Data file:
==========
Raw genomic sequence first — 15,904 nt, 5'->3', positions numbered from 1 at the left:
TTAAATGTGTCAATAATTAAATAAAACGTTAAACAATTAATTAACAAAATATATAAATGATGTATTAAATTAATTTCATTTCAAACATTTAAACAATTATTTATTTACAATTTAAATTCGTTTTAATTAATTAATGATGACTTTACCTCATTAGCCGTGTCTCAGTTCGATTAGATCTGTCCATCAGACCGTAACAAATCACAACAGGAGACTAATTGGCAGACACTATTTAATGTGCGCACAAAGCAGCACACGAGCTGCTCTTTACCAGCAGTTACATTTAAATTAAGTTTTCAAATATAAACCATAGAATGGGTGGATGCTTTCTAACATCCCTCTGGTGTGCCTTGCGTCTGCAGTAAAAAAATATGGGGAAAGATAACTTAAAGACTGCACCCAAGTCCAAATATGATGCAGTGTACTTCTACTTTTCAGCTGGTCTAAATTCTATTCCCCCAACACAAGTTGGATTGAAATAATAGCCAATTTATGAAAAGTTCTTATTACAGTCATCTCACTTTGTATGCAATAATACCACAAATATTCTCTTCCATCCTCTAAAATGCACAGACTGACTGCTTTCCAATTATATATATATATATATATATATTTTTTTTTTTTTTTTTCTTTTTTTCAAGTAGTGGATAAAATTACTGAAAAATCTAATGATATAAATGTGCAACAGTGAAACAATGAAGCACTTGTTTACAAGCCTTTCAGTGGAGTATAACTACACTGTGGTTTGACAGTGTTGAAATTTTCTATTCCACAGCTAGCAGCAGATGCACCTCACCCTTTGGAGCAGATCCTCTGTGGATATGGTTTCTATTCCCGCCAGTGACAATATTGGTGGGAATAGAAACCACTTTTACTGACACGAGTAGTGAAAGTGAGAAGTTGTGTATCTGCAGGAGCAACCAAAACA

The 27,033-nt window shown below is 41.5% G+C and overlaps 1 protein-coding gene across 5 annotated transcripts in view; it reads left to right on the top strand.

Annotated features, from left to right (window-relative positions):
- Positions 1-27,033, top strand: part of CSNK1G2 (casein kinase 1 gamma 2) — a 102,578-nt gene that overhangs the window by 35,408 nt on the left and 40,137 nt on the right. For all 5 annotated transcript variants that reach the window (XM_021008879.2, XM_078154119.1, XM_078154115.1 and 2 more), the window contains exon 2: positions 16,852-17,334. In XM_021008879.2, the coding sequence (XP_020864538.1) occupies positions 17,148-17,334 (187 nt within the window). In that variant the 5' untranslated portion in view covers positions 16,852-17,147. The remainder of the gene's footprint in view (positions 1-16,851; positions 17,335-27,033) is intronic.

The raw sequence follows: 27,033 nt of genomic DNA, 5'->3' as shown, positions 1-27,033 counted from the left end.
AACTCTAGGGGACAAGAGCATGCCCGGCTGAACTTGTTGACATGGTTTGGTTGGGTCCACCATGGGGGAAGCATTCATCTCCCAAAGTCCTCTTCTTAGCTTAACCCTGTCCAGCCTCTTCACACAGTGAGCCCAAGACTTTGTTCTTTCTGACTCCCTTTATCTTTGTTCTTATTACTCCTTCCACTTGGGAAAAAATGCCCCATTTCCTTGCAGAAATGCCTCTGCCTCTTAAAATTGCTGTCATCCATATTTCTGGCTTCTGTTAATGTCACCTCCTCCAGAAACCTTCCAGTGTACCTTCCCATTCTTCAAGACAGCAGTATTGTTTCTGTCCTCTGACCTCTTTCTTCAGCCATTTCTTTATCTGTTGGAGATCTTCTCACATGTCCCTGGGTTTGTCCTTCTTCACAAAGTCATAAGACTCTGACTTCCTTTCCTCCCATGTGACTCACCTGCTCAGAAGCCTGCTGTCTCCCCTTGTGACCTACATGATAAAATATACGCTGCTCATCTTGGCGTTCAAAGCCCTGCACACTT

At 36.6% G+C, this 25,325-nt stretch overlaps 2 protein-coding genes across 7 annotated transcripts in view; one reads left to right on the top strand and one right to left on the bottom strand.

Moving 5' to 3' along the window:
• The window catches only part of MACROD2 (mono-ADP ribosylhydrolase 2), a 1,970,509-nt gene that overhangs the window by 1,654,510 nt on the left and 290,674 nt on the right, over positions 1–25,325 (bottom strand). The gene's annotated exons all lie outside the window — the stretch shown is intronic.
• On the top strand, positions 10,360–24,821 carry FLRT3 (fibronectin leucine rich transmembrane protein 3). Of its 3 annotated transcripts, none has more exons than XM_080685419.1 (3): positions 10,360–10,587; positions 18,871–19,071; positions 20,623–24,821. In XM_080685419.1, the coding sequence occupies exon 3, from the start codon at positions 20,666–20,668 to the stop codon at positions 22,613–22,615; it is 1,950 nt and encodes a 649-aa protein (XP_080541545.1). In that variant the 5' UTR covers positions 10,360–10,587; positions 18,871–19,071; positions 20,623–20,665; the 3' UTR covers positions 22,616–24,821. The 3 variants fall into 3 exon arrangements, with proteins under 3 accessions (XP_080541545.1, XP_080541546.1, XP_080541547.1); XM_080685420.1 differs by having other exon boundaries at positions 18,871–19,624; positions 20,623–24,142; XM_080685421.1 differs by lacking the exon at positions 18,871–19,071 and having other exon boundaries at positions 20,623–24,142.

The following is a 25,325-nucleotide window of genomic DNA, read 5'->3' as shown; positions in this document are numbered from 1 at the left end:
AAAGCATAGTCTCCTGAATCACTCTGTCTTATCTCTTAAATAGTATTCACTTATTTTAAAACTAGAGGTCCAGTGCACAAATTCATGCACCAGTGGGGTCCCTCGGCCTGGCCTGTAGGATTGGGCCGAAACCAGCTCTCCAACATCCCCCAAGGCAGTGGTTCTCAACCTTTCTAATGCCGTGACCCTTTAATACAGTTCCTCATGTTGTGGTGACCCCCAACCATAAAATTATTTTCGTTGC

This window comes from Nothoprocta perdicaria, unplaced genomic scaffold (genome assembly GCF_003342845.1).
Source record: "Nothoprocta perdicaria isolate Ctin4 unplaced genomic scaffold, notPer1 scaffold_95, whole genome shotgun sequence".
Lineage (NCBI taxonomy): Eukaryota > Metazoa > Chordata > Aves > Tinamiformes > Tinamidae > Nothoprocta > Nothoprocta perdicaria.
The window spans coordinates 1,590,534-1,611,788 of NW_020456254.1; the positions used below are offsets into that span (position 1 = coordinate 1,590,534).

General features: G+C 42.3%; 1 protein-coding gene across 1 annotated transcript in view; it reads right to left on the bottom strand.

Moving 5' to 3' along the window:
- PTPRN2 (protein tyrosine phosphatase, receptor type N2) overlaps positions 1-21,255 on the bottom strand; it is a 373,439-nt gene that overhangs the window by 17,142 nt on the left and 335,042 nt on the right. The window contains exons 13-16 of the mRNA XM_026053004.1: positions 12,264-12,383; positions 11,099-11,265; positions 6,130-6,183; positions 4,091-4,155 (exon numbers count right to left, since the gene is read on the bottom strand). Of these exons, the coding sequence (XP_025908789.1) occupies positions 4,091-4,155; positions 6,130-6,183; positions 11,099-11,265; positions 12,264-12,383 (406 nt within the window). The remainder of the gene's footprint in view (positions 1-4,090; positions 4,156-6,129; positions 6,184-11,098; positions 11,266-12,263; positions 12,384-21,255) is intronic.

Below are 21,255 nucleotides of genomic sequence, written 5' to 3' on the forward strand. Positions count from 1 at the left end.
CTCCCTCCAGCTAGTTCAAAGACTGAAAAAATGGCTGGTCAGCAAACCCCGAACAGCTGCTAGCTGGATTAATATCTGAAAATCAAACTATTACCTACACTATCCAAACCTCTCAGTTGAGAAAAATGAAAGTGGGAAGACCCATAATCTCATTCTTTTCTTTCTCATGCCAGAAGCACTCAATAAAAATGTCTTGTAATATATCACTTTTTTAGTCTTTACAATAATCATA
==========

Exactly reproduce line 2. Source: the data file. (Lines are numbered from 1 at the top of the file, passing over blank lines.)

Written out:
TTAAATGTGTCAATAATTAAATAAAACGTTAAACAATTAATTAACAAAATATATAAATGATGTATTAAATTAATTTCATTTCAAACATTTAAACAATTATTTATTTACAATTTAAATTCGTTTTAATTAATTAATGATGACTTTACCTCATTAGCCGTGTCTCAGTTCGATTAGATCTGTCCATCAGACCGTAACAAATCACAACAGGAGACTAATTGGCAGACACTATTTAATGTGCGCACAAAGCAGCACACGAGCTGCTCTTTACCAGCAGTTACATTTAAATTAAGTTTTCAAATATAAACCATAGAATGGGTGGATGCTTTCTAACATCCCTCTGGTGTGCCTTGCGTCTGCAGTAAAAAAATATGGGGAAAGATAACTTAAAGACTGCACCCAAGTCCAAATATGATGCAGTGTACTTCTACTTTTCAGCTGGTCTAAATTCTATTCCCCCAACACAAGTTGGATTGAAATAATAGCCAATTTATGAAAAGTTCTTATTACAGTCATCTCACTTTGTATGCAATAATACCACAAATATTCTCTTCCATCCTCTAAAATGCACAGACTGACTGCTTTCCAATTATATATATATATATATATATATTTTTTTTTTTTTTTTTCTTTTTTTCAAGTAGTGGATAAAATTACTGAAAAATCTAATGATATAAATGTGCAACAGTGAAACAATGAAGCACTTGTTTACAAGCCTTTCAGTGGAGTATAACTACACTGTGGTTTGACAGTGTTGAAATTTTCTATTCCACAGCTAGCAGCAGATGCACCTCACCCTTTGGAGCAGATCCTCTGTGGATATGGTTTCTATTCCCGCCAGTGACAATATTGGTGGGAATAGAAACCACTTTTACTGACACGAGTAGTGAAAGTGAGAAGTTGTGTATCTGCAGGAGCAACCAAAACA